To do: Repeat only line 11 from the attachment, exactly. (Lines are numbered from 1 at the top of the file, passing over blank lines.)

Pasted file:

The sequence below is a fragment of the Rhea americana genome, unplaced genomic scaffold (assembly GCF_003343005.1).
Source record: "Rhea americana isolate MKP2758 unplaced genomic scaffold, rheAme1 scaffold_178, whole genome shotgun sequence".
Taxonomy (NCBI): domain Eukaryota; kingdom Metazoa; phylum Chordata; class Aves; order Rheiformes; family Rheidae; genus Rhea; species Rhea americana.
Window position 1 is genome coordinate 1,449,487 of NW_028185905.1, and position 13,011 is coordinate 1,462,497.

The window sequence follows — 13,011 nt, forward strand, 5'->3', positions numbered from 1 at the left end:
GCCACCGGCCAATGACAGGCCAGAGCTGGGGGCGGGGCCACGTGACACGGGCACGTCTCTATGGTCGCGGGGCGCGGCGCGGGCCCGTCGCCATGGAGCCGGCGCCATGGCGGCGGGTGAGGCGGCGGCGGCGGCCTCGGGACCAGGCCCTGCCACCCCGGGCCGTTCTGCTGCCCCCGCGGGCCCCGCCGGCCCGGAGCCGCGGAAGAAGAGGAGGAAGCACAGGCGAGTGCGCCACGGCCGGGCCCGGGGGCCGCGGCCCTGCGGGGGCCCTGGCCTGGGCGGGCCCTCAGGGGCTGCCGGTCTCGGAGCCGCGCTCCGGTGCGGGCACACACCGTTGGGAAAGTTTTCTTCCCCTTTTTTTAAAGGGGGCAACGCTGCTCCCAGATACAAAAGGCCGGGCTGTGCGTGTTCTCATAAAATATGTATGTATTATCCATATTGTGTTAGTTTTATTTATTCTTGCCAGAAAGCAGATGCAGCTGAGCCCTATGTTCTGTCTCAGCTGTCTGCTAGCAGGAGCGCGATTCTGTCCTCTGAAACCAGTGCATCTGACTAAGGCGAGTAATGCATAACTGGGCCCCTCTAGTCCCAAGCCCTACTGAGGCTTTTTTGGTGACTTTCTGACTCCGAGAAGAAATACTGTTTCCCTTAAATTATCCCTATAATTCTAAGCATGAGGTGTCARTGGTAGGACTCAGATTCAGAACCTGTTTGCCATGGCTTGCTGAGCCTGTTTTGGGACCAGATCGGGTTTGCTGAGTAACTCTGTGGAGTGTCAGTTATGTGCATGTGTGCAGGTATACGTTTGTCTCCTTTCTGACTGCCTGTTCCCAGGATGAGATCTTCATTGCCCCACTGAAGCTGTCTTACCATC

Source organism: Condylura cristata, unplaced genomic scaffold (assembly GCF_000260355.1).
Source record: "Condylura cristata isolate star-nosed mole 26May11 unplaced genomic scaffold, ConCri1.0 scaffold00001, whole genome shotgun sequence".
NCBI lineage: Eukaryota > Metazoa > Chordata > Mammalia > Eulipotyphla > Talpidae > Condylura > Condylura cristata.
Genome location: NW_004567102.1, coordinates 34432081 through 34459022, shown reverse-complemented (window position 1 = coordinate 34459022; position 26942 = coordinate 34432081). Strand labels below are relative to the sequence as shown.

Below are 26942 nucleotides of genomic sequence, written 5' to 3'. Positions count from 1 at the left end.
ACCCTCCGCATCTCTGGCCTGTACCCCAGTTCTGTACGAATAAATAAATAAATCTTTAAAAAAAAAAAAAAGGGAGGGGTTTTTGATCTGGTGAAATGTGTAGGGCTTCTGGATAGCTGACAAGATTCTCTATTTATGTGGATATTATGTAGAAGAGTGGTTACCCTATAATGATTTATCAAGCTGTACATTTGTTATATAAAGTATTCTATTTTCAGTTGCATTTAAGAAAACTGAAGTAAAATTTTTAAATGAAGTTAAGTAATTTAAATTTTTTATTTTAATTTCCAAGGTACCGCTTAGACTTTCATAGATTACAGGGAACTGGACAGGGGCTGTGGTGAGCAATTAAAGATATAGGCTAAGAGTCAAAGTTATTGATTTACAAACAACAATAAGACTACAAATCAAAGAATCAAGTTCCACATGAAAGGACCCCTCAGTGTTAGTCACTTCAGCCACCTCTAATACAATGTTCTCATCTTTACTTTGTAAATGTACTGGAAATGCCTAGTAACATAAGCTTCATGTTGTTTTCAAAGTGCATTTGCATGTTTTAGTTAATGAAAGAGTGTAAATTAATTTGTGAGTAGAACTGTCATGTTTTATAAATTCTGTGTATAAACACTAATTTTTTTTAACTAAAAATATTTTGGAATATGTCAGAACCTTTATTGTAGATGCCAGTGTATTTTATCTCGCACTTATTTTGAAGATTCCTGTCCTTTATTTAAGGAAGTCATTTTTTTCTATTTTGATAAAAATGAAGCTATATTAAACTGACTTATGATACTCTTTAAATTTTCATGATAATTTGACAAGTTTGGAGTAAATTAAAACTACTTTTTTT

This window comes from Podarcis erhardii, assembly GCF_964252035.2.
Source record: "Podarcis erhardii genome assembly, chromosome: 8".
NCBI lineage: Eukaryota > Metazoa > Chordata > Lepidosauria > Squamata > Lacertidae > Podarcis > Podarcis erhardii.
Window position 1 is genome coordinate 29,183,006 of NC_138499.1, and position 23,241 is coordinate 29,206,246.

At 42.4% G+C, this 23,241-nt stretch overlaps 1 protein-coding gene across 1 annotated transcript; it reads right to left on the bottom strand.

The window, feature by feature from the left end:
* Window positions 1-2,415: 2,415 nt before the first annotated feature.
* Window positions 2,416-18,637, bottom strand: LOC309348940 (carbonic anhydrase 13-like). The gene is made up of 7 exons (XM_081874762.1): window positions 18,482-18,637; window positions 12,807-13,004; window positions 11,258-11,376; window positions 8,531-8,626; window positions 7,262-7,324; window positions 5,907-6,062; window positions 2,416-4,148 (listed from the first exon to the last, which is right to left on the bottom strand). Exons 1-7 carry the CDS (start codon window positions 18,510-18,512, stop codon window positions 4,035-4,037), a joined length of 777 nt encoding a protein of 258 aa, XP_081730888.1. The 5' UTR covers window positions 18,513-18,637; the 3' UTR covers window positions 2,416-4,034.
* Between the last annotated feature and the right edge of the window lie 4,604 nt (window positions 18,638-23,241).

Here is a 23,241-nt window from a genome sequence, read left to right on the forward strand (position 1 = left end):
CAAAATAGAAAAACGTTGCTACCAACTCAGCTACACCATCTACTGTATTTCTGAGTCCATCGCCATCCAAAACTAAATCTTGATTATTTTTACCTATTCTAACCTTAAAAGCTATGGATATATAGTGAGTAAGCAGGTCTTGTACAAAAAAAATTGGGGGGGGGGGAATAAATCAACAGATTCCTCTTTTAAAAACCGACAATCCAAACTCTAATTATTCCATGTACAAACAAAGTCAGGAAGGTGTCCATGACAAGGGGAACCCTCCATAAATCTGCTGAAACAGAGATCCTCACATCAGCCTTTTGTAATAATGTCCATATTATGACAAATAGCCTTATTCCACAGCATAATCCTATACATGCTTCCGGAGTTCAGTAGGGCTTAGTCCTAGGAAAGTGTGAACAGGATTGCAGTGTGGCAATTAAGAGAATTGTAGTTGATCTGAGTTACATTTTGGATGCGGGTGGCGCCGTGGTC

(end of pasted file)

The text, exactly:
Below are 26942 nucleotides of genomic sequence, written 5' to 3'. Positions count from 1 at the left end.